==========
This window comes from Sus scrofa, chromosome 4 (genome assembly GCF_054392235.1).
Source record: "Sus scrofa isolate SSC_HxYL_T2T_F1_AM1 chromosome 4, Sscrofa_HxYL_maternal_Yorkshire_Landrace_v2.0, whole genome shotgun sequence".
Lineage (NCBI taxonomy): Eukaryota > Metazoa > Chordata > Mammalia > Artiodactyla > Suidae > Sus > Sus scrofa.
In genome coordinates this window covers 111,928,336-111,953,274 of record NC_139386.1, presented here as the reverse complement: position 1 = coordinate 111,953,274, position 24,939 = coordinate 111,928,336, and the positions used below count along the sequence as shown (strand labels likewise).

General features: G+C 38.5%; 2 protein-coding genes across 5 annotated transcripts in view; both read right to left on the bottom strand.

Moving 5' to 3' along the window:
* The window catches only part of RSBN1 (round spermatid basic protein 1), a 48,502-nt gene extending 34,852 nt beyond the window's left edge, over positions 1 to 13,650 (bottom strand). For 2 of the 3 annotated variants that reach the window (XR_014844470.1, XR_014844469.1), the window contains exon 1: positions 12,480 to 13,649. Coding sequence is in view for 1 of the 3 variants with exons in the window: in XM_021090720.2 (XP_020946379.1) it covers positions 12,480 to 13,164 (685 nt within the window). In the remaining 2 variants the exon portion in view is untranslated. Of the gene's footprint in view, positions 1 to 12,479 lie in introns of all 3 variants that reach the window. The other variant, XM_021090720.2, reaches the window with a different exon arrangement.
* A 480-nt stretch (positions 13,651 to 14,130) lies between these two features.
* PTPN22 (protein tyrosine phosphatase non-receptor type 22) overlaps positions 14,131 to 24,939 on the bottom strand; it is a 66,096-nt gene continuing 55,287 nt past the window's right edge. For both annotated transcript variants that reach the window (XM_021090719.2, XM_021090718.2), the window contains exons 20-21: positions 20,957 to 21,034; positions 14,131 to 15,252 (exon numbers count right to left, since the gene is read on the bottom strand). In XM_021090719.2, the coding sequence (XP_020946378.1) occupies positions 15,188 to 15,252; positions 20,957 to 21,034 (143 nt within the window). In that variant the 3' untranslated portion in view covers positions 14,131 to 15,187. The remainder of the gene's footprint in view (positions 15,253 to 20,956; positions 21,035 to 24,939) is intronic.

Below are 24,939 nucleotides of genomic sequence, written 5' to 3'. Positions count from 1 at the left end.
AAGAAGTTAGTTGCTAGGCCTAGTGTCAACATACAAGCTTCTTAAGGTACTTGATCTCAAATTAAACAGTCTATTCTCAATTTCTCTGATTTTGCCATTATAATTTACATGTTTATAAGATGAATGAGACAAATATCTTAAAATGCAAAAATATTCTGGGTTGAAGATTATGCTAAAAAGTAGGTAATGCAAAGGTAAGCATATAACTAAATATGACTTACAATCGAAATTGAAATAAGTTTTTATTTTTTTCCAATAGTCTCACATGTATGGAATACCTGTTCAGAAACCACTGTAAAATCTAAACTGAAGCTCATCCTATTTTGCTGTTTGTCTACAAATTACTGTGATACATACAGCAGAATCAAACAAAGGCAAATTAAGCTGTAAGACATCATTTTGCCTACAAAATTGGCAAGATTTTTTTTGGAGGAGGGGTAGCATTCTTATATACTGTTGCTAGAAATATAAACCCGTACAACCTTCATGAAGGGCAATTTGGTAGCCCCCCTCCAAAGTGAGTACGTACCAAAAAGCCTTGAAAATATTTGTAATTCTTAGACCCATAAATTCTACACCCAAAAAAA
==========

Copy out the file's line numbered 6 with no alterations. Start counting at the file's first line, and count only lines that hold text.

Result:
Moving 5' to 3' along the window: